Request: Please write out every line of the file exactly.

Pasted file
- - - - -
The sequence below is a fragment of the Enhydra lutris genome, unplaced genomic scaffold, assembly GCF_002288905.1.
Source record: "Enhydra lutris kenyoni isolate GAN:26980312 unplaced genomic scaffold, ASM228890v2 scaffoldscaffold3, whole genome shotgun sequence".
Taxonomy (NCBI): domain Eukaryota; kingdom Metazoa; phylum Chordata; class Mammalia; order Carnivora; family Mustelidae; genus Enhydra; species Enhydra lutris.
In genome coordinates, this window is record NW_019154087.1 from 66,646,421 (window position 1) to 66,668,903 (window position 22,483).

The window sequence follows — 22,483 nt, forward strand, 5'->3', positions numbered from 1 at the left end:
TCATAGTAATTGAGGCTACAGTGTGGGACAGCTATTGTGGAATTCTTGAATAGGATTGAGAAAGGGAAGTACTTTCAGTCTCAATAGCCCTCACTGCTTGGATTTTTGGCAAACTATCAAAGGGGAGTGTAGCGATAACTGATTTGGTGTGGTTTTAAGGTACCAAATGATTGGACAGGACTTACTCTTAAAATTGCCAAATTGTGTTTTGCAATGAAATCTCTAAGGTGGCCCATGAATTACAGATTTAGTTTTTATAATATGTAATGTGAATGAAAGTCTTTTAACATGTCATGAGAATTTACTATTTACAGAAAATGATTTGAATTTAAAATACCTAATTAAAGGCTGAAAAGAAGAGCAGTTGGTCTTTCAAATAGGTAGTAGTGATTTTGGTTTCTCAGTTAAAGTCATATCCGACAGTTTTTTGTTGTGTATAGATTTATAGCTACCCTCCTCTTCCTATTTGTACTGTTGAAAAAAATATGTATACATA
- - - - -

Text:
The sequence below is a fragment of the Enhydra lutris genome, unplaced genomic scaffold, assembly GCF_002288905.1.
Source record: "Enhydra lutris kenyoni isolate GAN:26980312 unplaced genomic scaffold, ASM228890v2 scaffoldscaffold3, whole genome shotgun sequence".
Taxonomy (NCBI): domain Eukaryota; kingdom Metazoa; phylum Chordata; class Mammalia; order Carnivora; family Mustelidae; genus Enhydra; species Enhydra lutris.
In genome coordinates, this window is record NW_019154087.1 from 66,646,421 (window position 1) to 66,668,903 (window position 22,483).

The window sequence follows — 22,483 nt, forward strand, 5'->3', positions numbered from 1 at the left end:
TCATAGTAATTGAGGCTACAGTGTGGGACAGCTATTGTGGAATTCTTGAATAGGATTGAGAAAGGGAAGTACTTTCAGTCTCAATAGCCCTCACTGCTTGGATTTTTGGCAAACTATCAAAGGGGAGTGTAGCGATAACTGATTTGGTGTGGTTTTAAGGTACCAAATGATTGGACAGGACTTACTCTTAAAATTGCCAAATTGTGTTTTGCAATGAAATCTCTAAGGTGGCCCATGAATTACAGATTTAGTTTTTATAATATGTAATGTGAATGAAAGTCTTTTAACATGTCATGAGAATTTACTATTTACAGAAAATGATTTGAATTTAAAATACCTAATTAAAGGCTGAAAAGAAGAGCAGTTGGTCTTTCAAATAGGTAGTAGTGATTTTGGTTTCTCAGTTAAAGTCATATCCGACAGTTTTTTGTTGTGTATAGATTTATAGCTACCCTCCTCTTCCTATTTGTACTGTTGAAAAAAATATGTATACATA